14,460 research outputs found

    McStas and Mantid integration

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    McStas and Mantid are two well established software frameworks within the neutron scattering community. McStas has been primarily used for simulating the neutron transport of instruments, while Mantid has been primarily used for data reduction. We report here the status of our work done on the interoperability between the instrument simulation software McStas and the data reduction software Mantid. This provides a demonstration of how to successfully link together two software that otherwise have been developed independently, and in particular here show how this has been achieved for an instrument simulation software and a data reduction software. This paper will also provide examples of some of the expected future enhanced analysis that can be achieved from combining accurate instrument and sample simulations with software for correcting raw data. In the case of this work for raw data collected at large scale neutron facilities.Comment: 17 pages, 12 figures, POSTPRINT with proofs of article submitted to Journal of Neutron Researc

    Coulomb blockade and Non-Fermi-liquid behavior in quantum dots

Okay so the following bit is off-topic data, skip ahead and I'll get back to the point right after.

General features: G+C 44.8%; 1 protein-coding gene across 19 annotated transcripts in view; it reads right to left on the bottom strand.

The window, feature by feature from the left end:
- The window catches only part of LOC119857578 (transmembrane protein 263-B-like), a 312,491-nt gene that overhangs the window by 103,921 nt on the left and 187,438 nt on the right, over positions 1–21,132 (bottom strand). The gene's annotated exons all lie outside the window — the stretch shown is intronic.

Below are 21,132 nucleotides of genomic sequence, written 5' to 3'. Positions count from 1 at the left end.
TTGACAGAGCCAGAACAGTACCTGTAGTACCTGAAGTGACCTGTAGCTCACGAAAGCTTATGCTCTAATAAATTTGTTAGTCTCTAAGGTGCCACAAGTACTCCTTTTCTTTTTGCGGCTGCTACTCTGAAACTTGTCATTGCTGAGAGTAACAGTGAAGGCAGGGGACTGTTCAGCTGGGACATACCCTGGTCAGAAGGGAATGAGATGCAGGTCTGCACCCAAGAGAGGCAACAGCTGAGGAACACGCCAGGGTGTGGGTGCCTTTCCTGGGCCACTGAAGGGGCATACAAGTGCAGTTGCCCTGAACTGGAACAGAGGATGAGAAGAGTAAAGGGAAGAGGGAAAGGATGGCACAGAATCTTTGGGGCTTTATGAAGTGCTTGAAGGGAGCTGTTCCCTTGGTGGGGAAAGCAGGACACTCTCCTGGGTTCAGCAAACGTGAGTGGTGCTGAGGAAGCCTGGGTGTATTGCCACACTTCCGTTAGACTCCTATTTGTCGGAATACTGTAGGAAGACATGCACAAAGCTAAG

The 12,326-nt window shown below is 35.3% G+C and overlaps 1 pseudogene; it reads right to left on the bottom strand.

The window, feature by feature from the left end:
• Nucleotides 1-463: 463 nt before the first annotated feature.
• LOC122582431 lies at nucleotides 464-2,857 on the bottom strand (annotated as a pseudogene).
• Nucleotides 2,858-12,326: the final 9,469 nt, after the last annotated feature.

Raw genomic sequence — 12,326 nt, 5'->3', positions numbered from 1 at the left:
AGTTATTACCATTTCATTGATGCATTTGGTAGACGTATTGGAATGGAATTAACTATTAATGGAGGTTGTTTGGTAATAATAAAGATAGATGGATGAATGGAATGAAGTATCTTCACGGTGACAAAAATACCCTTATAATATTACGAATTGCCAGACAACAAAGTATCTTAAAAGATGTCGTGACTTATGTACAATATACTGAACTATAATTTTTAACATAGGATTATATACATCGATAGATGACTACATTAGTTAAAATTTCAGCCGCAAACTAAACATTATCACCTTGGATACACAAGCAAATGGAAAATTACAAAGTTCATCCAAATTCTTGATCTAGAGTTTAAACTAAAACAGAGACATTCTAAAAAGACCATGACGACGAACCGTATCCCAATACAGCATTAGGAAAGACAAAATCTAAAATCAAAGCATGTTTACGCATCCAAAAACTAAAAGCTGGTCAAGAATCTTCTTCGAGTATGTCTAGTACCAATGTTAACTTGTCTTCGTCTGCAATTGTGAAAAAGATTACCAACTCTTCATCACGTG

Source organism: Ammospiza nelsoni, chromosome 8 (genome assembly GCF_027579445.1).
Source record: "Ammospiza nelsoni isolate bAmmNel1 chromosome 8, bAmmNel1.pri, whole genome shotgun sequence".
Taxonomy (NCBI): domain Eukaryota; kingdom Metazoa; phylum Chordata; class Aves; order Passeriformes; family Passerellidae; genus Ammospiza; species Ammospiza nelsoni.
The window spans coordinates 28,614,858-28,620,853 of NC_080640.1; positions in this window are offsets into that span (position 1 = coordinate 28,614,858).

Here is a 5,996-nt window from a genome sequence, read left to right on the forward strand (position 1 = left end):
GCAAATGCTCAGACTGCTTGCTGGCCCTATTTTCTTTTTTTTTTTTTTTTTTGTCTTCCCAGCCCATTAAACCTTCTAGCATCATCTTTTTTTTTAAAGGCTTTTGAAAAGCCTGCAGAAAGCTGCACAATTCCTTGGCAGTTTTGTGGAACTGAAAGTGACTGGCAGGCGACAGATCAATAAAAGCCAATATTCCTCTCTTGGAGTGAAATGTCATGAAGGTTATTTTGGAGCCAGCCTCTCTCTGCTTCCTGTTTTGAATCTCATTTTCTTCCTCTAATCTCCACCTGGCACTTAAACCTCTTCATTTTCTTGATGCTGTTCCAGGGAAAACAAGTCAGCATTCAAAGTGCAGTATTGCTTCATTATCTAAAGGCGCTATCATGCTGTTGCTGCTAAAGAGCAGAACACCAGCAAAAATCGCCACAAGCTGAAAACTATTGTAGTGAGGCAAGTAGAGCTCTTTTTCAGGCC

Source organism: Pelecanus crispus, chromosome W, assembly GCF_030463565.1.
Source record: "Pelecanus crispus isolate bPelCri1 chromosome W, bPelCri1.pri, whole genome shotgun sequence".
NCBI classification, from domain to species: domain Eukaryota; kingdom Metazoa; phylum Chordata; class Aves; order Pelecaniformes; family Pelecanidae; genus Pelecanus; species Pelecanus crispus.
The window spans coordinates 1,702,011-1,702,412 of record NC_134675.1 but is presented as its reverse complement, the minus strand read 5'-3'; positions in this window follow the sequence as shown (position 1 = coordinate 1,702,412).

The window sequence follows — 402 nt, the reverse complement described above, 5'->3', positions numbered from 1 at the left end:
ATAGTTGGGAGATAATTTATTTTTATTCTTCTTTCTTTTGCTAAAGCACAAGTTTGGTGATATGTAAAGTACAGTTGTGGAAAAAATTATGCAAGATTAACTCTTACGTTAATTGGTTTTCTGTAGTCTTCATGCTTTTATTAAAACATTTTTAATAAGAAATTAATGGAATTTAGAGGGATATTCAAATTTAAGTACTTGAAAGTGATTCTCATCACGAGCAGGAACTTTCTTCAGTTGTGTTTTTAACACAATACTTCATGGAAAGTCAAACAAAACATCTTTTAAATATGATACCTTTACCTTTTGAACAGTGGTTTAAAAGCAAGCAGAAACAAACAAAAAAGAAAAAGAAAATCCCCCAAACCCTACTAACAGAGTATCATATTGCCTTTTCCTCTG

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    The non-Fermi-liquid properties of an ultrasmall quantum dot coupled to a lead and to a quantum box are investigated. Tuning the ratio of the tunneling amplitudes to the lead and box, we find a line of two-channel Kondo fixed points for arbitrary Coulomb repulsion on the dot, governing the transition between two distinct Fermi-liquid regimes. The Fermi liquids are characterized by different values of the conductance. For an asymmetric dot, spin and charge degrees of freedom are entangled: a continuous transition from a spin to a charge two-channel Kondo effect evolves. The crossover temperature to the two-channel Kondo effect is greatly enhanced away from the local-moment regime, making this exotic effect accessible in realistic quantum-dot devices.Comment: 5 figure

    One-Dimensional Theory of the Quantum Hall System